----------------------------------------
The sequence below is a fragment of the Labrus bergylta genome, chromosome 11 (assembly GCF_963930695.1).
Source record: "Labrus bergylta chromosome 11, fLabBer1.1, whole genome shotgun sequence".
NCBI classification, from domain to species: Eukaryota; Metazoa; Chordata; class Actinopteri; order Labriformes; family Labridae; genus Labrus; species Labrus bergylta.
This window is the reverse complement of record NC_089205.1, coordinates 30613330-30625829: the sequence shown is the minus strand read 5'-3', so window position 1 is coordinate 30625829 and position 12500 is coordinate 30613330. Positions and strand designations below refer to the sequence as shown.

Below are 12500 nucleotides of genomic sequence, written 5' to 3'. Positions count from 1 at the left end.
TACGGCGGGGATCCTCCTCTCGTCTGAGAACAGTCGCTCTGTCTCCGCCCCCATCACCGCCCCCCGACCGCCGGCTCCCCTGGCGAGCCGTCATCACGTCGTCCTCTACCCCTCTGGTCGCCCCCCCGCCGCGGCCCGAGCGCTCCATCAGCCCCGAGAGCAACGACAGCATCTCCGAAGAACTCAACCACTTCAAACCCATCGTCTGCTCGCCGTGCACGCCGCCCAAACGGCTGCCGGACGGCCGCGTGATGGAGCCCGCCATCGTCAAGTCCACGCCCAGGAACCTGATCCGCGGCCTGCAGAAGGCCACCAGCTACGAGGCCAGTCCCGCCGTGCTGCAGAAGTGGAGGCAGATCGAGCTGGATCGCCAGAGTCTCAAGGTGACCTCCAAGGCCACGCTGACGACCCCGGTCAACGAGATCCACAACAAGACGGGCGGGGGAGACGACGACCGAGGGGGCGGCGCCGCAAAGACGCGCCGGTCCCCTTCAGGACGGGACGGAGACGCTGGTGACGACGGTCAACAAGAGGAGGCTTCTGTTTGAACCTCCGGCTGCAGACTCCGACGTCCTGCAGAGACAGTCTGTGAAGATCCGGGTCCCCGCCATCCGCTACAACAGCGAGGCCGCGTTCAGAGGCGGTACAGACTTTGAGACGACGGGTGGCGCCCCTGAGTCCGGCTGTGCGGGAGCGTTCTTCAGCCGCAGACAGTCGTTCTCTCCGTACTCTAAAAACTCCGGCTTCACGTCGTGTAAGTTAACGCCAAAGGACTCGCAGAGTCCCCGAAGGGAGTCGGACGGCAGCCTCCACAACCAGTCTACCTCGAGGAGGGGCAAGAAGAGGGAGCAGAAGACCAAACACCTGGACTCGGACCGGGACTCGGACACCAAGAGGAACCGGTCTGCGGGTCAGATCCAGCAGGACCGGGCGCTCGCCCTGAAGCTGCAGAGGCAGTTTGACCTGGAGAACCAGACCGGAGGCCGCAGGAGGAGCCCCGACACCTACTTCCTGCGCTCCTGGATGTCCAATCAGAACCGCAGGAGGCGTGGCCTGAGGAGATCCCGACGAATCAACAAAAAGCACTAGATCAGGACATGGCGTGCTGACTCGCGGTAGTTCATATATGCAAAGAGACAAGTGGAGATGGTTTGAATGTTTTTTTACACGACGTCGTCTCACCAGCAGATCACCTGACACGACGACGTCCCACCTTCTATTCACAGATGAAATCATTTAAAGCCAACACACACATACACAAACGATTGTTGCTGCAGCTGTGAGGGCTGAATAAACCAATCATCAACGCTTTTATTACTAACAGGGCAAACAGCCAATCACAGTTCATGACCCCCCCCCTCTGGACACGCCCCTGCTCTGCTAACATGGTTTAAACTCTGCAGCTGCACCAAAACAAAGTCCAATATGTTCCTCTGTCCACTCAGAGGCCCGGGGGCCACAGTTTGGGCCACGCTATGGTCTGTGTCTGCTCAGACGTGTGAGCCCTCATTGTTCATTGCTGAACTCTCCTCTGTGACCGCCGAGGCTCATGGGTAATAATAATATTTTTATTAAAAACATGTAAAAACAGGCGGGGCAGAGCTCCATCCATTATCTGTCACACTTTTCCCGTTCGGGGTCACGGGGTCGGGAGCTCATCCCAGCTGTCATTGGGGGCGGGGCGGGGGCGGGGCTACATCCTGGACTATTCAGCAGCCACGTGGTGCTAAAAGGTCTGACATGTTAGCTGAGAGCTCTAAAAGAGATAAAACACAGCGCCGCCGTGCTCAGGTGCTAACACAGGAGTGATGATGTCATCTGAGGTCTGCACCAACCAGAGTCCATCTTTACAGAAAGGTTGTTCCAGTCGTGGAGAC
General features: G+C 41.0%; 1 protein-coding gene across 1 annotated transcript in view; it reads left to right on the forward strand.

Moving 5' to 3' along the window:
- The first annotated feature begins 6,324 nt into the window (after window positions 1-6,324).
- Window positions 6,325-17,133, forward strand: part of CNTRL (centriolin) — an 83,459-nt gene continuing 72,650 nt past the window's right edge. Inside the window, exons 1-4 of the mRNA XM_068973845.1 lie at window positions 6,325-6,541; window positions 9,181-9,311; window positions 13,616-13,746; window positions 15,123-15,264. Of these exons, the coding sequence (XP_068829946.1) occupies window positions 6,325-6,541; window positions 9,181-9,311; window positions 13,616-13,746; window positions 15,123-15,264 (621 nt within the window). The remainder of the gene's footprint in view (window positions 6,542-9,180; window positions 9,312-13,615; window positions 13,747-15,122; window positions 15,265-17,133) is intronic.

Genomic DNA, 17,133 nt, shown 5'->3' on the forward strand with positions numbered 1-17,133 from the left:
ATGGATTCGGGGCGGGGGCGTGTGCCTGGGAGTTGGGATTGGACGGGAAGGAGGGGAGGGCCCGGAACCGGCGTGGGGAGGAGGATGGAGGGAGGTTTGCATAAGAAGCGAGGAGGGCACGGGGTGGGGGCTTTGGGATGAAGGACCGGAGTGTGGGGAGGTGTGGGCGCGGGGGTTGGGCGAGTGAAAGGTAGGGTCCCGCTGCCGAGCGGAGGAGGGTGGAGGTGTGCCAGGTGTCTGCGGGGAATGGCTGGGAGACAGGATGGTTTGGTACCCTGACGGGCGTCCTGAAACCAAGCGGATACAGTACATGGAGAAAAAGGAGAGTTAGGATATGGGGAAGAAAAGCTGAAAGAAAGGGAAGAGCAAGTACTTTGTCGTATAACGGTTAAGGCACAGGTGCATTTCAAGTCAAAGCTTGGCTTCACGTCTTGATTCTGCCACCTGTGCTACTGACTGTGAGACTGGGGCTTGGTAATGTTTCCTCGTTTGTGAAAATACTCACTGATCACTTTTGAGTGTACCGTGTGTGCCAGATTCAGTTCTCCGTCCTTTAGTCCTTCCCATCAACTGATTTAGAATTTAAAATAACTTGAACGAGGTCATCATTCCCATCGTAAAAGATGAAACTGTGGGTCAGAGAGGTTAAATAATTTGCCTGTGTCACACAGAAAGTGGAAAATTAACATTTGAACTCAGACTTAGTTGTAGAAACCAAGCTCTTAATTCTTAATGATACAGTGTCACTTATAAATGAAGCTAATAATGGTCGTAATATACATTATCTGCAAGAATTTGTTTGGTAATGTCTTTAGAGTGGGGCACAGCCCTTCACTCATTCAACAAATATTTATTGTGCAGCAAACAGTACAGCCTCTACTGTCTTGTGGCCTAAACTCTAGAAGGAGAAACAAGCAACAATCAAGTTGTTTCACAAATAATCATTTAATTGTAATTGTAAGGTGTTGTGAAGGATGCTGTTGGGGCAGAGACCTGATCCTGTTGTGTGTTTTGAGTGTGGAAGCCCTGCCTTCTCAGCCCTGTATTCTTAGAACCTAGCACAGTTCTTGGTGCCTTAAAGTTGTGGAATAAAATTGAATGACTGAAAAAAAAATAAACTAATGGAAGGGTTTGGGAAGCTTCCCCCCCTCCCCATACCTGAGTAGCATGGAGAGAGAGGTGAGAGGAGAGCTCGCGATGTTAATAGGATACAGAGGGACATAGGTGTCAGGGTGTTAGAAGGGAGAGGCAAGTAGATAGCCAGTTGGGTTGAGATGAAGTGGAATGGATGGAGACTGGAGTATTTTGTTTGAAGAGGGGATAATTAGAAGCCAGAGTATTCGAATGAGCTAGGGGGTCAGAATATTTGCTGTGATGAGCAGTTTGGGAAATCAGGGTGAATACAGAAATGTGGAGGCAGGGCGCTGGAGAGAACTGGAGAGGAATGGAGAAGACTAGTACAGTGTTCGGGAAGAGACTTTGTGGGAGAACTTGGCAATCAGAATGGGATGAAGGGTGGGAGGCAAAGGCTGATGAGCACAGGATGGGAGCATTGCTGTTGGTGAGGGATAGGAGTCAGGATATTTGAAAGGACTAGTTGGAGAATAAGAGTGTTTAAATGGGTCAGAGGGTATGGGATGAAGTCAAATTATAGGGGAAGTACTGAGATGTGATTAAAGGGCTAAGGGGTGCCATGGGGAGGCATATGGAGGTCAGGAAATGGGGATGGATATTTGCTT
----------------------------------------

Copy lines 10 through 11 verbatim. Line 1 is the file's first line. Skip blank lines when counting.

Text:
- Window positions 6,325-17,133, forward strand: part of CNTRL (centriolin) — an 83,459-nt gene continuing 72,650 nt past the window's right edge. Inside the window, exons 1-4 of the mRNA XM_068973845.1 lie at window positions 6,325-6,541; window positions 9,181-9,311; window positions 13,616-13,746; window positions 15,123-15,264. Of these exons, the coding sequence (XP_068829946.1) occupies window positions 6,325-6,541; window positions 9,181-9,311; window positions 13,616-13,746; window positions 15,123-15,264 (621 nt within the window). The remainder of the gene's footprint in view (window positions 6,542-9,180; window positions 9,312-13,615; window positions 13,747-15,122; window positions 15,265-17,133) is intronic.

Genomic DNA, 17,133 nt, shown 5'->3' on the forward strand with positions numbered 1-17,133 from the left: